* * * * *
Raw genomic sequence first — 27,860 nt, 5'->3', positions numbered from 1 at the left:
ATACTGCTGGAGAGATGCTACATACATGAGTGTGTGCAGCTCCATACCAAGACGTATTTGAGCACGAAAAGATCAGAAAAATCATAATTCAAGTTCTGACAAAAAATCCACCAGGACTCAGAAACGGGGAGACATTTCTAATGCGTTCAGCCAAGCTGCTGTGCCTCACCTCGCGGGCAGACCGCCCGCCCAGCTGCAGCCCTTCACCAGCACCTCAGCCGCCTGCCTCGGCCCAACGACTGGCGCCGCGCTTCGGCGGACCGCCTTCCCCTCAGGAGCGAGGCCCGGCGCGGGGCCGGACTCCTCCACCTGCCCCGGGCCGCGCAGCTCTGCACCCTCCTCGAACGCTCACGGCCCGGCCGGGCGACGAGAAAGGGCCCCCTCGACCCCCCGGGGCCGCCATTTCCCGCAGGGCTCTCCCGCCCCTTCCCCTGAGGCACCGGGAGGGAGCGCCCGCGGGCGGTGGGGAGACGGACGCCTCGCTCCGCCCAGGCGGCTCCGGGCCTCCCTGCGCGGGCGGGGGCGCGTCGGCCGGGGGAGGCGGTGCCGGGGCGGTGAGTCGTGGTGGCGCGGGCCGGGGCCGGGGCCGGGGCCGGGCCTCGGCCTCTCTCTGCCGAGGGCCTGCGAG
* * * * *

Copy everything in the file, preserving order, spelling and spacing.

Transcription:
Raw genomic sequence first — 27,860 nt, 5'->3', positions numbered from 1 at the left:
ATACTGCTGGAGAGATGCTACATACATGAGTGTGTGCAGCTCCATACCAAGACGTATTTGAGCACGAAAAGATCAGAAAAATCATAATTCAAGTTCTGACAAAAAATCCACCAGGACTCAGAAACGGGGAGACATTTCTAATGCGTTCAGCCAAGCTGCTGTGCCTCACCTCGCGGGCAGACCGCCCGCCCAGCTGCAGCCCTTCACCAGCACCTCAGCCGCCTGCCTCGGCCCAACGACTGGCGCCGCGCTTCGGCGGACCGCCTTCCCCTCAGGAGCGAGGCCCGGCGCGGGGCCGGACTCCTCCACCTGCCCCGGGCCGCGCAGCTCTGCACCCTCCTCGAACGCTCACGGCCCGGCCGGGCGACGAGAAAGGGCCCCCTCGACCCCCCGGGGCCGCCATTTCCCGCAGGGCTCTCCCGCCCCTTCCCCTGAGGCACCGGGAGGGAGCGCCCGCGGGCGGTGGGGAGACGGACGCCTCGCTCCGCCCAGGCGGCTCCGGGCCTCCCTGCGCGGGCGGGGGCGCGTCGGCCGGGGGAGGCGGTGCCGGGGCGGTGAGTCGTGGTGGCGCGGGCCGGGGCCGGGGCCGGGGCCGGGCCTCGGCCTCTCTCTGCCGAGGGCCTGCGAG